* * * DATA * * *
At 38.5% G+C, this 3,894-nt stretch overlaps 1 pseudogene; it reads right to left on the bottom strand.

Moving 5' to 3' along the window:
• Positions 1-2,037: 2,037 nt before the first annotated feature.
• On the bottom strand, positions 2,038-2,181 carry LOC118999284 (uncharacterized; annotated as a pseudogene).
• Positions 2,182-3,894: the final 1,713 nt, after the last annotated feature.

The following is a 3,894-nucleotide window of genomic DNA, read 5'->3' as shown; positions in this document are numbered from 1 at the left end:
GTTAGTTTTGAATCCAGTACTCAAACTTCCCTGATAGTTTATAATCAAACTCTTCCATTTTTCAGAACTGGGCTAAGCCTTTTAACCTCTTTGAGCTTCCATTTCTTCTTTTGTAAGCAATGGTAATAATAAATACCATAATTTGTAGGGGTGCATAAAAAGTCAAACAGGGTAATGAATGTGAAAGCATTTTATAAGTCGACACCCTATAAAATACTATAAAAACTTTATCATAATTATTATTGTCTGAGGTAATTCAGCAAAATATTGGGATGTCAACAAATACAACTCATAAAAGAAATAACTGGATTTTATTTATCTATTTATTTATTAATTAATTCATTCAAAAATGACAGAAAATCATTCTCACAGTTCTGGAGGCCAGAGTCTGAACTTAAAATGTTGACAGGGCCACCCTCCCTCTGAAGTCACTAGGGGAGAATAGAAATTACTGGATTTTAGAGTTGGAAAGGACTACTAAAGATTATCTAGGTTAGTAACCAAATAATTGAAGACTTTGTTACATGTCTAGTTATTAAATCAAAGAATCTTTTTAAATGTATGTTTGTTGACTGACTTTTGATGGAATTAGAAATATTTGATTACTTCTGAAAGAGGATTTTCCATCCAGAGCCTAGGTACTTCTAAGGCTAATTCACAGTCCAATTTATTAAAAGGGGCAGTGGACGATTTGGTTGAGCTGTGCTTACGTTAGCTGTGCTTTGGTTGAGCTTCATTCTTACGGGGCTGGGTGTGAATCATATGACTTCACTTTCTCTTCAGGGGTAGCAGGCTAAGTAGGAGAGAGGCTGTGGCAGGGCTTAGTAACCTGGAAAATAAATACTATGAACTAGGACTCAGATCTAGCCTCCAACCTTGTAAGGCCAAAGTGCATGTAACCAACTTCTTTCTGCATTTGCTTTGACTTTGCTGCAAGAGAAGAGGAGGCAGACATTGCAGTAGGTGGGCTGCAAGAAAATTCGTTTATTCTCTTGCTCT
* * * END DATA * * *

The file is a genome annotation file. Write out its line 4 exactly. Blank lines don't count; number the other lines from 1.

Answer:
• On the bottom strand, positions 2,038-2,181 carry LOC118999284 (uncharacterized; annotated as a pseudogene).